Intinction and the Withheld Chalice (1919)

To the Editor of The Living Church:

THOUGH Boston is confessedly the hub of Fad-dom it is a real trial to loyal Catholic Churchmen to have the new ideas and fads of Church experiments tried out on us. I quote from a letter received to-day from a noble Christian woman who left last week for a hospital expected to undergo a serious operation—and, wishing to be fortified by the Sacraments of the Holy Catholic Church, went to her extremely “low” service. She writes me: “I went to church on Ascension Day, and oh, was so heartsick when I found the beautiful service mutilated by intinction. Do write to someone to beg the Church to give back to the faithful the comfort of the great Sacrament.”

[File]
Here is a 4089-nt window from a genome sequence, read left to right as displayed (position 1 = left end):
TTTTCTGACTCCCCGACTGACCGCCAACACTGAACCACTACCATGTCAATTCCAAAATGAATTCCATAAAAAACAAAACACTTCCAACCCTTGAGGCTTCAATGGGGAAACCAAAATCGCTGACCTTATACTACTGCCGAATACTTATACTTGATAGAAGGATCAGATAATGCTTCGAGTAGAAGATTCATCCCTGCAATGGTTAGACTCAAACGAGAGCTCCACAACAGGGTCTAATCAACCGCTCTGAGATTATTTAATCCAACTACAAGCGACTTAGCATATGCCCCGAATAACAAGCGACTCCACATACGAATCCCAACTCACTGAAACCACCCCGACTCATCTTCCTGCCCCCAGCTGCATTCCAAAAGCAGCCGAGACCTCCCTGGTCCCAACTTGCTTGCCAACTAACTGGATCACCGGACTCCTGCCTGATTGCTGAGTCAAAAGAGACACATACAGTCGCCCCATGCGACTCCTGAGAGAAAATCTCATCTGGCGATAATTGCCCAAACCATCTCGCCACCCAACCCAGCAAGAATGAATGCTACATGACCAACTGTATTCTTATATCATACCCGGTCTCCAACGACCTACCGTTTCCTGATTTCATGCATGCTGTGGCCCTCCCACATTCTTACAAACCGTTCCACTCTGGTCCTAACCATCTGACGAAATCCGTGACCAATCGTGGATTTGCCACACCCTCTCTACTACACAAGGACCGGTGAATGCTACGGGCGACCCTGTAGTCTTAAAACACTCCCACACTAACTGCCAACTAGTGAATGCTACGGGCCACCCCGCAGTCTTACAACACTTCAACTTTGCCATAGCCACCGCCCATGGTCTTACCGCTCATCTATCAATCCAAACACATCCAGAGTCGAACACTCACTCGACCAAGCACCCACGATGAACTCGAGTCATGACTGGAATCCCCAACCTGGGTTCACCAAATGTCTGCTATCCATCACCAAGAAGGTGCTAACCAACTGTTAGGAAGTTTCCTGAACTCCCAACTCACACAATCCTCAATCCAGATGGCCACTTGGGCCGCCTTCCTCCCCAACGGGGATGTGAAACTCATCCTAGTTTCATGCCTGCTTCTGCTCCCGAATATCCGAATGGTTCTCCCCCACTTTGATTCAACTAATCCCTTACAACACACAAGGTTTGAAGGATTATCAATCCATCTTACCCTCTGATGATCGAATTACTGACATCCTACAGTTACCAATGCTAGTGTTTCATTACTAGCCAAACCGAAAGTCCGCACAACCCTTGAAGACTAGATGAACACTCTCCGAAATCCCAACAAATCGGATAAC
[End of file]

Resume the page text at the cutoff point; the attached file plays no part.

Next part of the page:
Having been of the C.B.S. for over twenty-five years, I fulfill my pledge by protesting through your wide-spread columns.

Surely it is needless here; but even in Colorado—great Sanatorium state, where I spent the winter of 1916-1917—my soul revolted against the practice. If It is what we believe It to be, how can anyone receive any injury from the consecrated Chalice? With the “première pas qui coute,” no wonder the chalice is withheld entirely in a certain great metropolitan church, since priests as well as bishops may juggle with the rubrics. But I’m wondering if Low and Broad St. Bartholomew’s knows that it is a distinctly “Roman” custom!

I hope the “discussions” will never “be closed” until the time sanctified usage is restored. Yes, even in Colorado.

Louise A. Chapman, Boston, June 2nd.

The Living Church, June 21, 1919.

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